COVID-19 and Immigration to Canada
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The global COVID-19 pandemic has caused massive and unprecedented disruption to most business, travel, international study, and migration. Economists and business leaders, as well as government officials, are all predicting considerable long-term effects.
When compared to most other countries of the world, Canada’s social safety nets are both robust and generous. Our federal and provincial governments have created responsive public policy and quickly deployed programs that recognize the value of all, and the need to protect the most vulnerable. These programs include publicly funded advanced health care, public education, and financial measures, including income subsidies, supplements and tax deferrals aimed at protecting wages, jobs and businesses.
Some of Canada’s immigration programs have slowed or have been interrupted altogether. It is expected that this will be temporary, but unclear when the routine program delivery and processing times will return to pre-pandemic standards. What matters most right now is how our government leaders manage the crisis, so that we get through it with the least harm to our people and to our economy. It also matters what other countries and their nationals do now, so that healthy populations return, and risk is minimized. The current phase that we are in can be called containment: contain the public health risk, and also the risk to business. The next phase can be called stabilization, during which business and governments achieve some level of stability, in response to the pandemic.
Canada will face the biggest government deficits since the Second World War; however, experts seem to be in agreement that we can afford this crisis. The difference is that the Second World War lasted 6 years, while this pandemic, during its worst phase, is expected to last only months. Also, this is a health crisis that has caused the economic recession, not a financial crisis that has been born out of the collapse of economic fundamentals. Finally, the growing government debt is occurring during unprecedented low interest rates: there is no better time to borrow than now.
It is to be expected that the Temporary Foreign Worker Program will undergo considerable modifications. It will be very hard for employers to justify seeking to attract foreign labour when the unemployment rate in Canada is climbing steeply each day. The program to protect the Canadian labour market — which requires a Labour Market Impact Assessment (LMIA) as a pre-condition — is likely to present insurmountable barriers for most industries, and most positions. Now more than ever is the time to consider programs that do not require any advertising to prove a gap or shortage in the labour market. Provincial nominee programs will likely also be a renewed source of valuable remedy.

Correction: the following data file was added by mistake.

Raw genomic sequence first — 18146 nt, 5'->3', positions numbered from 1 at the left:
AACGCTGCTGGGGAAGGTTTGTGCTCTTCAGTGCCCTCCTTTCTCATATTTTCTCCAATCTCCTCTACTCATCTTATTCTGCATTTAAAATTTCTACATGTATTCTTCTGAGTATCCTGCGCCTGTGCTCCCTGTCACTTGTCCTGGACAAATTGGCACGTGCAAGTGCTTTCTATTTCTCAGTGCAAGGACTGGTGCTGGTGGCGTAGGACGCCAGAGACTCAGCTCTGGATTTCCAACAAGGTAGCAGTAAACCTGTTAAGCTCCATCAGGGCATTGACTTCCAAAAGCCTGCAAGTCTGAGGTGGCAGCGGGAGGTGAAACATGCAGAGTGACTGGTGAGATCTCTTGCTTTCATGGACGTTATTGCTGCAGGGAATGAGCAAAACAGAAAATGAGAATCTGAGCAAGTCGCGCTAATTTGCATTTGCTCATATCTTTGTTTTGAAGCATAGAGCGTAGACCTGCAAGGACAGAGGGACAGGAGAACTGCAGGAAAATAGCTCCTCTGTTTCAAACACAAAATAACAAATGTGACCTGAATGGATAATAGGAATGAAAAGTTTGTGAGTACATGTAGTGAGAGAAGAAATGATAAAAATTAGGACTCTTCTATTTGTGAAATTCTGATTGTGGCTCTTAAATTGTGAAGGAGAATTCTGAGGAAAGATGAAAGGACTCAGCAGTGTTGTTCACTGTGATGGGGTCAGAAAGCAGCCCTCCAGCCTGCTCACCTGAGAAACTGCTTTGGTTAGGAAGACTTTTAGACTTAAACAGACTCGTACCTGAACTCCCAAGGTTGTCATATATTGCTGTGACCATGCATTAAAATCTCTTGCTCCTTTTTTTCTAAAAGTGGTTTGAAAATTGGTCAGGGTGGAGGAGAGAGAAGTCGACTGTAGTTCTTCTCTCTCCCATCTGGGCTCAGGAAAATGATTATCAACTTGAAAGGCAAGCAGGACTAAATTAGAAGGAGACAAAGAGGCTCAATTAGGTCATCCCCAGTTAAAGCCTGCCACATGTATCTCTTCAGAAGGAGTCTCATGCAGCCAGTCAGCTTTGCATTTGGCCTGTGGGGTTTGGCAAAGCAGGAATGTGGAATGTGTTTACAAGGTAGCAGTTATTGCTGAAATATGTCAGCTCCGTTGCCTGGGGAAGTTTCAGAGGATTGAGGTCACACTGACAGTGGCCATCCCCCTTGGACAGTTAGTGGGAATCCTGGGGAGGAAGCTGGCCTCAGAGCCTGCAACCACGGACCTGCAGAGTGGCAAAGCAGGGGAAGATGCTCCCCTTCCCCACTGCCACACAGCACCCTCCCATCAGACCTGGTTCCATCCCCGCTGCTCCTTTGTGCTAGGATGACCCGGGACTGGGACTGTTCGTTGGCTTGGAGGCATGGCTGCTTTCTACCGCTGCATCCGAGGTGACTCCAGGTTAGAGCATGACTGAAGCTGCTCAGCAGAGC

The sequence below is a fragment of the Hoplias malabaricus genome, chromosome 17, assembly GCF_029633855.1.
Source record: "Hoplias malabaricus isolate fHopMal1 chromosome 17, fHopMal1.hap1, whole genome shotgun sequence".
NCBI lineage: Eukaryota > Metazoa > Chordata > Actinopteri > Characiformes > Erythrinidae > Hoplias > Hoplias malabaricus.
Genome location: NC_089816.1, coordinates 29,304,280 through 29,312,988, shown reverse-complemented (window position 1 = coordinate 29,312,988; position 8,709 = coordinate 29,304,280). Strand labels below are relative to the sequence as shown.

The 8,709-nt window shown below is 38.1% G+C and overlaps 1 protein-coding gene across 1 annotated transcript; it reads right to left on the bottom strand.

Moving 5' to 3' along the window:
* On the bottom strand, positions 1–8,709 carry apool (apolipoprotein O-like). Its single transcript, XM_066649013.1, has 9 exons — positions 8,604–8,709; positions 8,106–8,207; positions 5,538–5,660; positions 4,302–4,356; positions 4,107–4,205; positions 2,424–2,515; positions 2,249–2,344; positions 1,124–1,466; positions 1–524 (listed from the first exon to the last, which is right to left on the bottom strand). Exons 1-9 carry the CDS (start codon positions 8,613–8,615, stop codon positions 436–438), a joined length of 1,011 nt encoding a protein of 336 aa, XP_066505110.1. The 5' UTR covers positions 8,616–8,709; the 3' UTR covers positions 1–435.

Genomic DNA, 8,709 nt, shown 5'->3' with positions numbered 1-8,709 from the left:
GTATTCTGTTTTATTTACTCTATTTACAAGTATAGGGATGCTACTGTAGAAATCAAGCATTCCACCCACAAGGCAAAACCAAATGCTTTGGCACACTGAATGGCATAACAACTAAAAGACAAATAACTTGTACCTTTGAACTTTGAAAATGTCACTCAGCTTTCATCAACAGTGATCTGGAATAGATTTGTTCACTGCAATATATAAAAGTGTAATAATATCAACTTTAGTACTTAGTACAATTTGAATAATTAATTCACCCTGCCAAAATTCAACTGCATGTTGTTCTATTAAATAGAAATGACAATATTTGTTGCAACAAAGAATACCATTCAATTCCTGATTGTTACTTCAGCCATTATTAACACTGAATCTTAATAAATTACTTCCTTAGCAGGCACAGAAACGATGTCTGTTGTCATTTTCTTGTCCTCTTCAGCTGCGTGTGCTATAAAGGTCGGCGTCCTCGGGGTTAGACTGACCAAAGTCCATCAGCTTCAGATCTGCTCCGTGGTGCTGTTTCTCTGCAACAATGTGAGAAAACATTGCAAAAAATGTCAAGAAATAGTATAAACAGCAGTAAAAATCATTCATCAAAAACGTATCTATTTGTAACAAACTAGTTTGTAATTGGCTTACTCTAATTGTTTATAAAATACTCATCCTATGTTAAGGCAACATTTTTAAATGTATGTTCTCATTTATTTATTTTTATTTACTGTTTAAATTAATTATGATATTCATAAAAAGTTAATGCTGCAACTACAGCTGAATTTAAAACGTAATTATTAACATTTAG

The third phase of the COVID-19 pandemic — the one that we are most eager to see the beginnings of — is rejuvenation. As Canada’s economy begins to rebound, talented labour — including pools of immigrants — will be all that more important in fueling our growth and contributing to the tax base. Such rejuvenation and talent will be critical to both pay for the government debt that is being used to protect our people now and also to fuel our recovery. With an aging population and one of the lowest fertility rates in the World, we have no choice but to build and operate robust immigration programs. It will also be instrumental in building resilience for when the next crisis occurs, either economic shortfalls, or another health pandemic. These are natural cycles which we need to expect, just as global warming is inevitable. Good governance, a cornerstone of Canada’s Peace Order and Good Government (POGG), has always been our brand, the envy of the World, and the feature that attracts most immigrants to study, work, and settle in Canada. The perfect current display of this Canadian brand of governance is the cooperation, collaboration, and support being shown by all levels of government, no matter what the political party of our leaders.
By comparison, the divisive politics of our southern neighbor continues: the U.S. President picks fights with some governors even while that country tries to fight a common enemy in the COVID-19 virus. President Trump even initially blamed the Democrats for perpetuating the virus as a hoax, and then for not leaving the country in very good shape to fight it. President Trump then banned a shipment by 3M of respiratory masks to Canada, an order which he rescinded as a result of swift and resounding interventions by our Prime Minister, our Premiers, and even the Chairman of 3M himself. Americans have responded to the virus by purchasing more guns and ammunition, with such sales soaring an estimated 700%. While the storm continues, Canadians and our leaders calmly implement financial measures that will protect people, employers, and sow the seeds of recovery.
As all these elements highlighted above converge, we need to be thankful that Canada is a welcoming society that embraces diversity and pluralism. We not only need more and more immigrants, we truly embrace the opportunity. As Canadians watch in real time the unfolding of the pandemic, we are witness to good political leadership in Canada, compared to the chaos of our southern neighbor. We doubtlessly feel very fortunate where we live.
Warren Creates is Head of Perley-Robertson, Hill & McDougall’s Immigration Law Group. He is a Certified Specialist in the fields of Immigration Law, Citizenship Law, and Refugee Law. He can be reached at email@example.com or 613.566.2839.